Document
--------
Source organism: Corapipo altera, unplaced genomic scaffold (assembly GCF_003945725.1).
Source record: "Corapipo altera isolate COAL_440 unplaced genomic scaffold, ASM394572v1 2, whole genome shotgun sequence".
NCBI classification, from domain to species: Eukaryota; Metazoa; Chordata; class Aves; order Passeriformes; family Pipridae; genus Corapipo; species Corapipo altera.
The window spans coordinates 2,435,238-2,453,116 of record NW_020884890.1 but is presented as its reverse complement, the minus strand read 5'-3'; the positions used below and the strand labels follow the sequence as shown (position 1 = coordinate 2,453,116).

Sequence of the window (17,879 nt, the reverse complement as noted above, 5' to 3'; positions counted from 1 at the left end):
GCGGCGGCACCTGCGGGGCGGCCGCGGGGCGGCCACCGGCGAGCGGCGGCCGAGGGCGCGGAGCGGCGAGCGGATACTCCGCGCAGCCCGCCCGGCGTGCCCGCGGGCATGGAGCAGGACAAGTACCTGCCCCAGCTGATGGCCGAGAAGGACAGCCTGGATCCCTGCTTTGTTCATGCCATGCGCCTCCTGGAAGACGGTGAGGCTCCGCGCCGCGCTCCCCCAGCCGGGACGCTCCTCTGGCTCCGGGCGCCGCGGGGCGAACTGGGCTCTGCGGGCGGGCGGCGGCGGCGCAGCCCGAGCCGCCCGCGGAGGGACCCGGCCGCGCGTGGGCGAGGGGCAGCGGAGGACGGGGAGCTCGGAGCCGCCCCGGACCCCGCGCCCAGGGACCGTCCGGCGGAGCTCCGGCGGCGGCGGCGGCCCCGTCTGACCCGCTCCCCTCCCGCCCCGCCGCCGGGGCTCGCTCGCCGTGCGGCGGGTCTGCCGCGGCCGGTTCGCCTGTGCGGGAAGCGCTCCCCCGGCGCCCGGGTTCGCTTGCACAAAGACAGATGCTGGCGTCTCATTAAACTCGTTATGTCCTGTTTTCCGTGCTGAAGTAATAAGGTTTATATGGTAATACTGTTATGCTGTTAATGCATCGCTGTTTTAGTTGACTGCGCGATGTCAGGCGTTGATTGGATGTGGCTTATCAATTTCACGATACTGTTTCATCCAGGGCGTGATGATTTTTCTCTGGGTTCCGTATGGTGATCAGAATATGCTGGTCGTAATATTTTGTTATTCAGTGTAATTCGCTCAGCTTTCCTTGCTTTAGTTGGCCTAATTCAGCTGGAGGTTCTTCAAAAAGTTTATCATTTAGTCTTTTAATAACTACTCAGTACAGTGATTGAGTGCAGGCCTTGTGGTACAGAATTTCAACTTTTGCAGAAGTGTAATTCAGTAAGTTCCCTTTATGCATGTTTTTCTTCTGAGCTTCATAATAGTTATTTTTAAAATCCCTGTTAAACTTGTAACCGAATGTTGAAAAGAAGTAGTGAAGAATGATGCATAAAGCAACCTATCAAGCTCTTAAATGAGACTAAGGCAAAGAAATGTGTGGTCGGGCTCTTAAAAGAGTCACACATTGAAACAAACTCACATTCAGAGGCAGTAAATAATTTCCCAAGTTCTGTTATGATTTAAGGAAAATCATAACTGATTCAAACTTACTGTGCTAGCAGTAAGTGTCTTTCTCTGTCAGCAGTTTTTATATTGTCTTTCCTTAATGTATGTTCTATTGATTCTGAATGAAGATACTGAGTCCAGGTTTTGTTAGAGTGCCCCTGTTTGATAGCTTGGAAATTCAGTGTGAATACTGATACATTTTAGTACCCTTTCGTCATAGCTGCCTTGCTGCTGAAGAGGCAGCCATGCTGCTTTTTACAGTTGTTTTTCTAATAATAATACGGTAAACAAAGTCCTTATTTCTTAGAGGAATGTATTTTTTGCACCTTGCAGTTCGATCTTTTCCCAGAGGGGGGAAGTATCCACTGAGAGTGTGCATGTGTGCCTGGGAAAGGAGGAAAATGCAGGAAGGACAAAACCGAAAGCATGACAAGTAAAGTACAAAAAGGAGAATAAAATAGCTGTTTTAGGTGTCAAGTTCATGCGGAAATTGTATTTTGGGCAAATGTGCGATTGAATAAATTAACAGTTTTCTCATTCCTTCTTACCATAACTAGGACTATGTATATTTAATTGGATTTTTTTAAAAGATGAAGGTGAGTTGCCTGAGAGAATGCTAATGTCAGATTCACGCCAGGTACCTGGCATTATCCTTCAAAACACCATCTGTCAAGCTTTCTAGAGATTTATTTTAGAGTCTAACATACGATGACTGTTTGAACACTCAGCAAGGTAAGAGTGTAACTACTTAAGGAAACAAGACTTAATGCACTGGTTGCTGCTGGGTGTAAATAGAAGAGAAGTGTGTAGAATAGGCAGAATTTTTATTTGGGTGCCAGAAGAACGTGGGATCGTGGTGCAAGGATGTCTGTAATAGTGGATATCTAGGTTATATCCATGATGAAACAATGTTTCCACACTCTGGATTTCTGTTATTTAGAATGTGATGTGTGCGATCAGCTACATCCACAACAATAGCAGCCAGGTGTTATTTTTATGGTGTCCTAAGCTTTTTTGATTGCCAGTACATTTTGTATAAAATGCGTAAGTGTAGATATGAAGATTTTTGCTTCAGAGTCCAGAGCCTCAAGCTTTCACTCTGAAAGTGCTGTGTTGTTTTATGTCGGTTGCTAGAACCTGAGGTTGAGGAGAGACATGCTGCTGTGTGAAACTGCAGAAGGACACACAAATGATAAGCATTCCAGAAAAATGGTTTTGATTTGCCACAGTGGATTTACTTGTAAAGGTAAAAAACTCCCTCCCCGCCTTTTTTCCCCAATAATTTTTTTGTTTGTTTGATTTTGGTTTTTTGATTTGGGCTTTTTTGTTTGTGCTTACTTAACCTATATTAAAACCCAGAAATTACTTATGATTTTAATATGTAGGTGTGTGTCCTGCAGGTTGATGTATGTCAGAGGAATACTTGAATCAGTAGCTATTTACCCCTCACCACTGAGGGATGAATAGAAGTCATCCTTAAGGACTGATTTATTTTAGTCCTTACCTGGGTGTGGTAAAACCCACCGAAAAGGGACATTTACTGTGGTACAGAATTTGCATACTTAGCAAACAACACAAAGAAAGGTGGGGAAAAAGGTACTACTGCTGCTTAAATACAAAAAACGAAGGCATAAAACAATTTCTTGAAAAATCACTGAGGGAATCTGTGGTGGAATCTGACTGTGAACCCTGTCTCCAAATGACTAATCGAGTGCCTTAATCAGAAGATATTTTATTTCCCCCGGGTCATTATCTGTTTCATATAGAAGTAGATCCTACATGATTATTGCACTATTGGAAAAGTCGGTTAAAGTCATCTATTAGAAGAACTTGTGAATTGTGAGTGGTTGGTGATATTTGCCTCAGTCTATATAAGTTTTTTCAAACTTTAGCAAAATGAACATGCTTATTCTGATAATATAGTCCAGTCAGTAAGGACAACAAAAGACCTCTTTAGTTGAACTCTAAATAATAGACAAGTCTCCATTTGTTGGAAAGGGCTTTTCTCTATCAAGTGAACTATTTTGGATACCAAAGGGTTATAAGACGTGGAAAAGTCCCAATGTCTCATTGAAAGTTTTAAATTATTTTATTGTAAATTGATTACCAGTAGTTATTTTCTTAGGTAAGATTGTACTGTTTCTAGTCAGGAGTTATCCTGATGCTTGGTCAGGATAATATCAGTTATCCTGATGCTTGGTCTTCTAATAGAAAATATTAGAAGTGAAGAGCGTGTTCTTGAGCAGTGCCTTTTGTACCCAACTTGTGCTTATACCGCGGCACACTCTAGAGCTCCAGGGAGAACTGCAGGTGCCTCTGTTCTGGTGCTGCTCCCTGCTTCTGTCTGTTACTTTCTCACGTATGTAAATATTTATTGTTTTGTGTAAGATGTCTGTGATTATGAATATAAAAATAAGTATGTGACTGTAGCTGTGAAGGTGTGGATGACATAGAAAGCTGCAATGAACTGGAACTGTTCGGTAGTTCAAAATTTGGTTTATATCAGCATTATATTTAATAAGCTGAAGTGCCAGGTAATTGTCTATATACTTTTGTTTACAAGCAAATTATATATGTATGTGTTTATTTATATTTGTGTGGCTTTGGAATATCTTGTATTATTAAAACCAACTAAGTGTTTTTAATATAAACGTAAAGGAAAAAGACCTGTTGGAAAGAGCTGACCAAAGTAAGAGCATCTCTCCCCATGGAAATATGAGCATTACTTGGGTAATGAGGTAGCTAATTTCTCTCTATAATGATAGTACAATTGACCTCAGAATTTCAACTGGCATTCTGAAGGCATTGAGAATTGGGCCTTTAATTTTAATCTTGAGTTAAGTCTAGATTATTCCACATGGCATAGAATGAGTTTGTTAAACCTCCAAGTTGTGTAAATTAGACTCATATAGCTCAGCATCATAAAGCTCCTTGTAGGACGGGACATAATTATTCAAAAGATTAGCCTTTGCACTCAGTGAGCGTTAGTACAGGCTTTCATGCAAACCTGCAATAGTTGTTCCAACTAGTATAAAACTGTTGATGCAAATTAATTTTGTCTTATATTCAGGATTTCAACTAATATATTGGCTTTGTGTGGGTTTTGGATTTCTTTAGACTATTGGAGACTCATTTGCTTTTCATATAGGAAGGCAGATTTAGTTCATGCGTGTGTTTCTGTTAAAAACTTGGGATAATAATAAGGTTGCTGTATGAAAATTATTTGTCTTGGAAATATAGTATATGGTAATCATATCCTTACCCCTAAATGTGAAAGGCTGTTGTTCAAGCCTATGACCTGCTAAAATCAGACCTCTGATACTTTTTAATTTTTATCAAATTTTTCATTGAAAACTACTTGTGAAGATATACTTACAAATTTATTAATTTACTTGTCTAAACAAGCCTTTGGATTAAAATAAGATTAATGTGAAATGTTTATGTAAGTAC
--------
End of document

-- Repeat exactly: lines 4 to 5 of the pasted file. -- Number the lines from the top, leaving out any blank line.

The window spans coordinates 2,435,238-2,453,116 of record NW_020884890.1 but is presented as its reverse complement, the minus strand read 5'-3'; the positions used below and the strand labels follow the sequence as shown (position 1 = coordinate 2,453,116).

Sequence of the window (17,879 nt, the reverse complement as noted above, 5' to 3'; positions counted from 1 at the left end):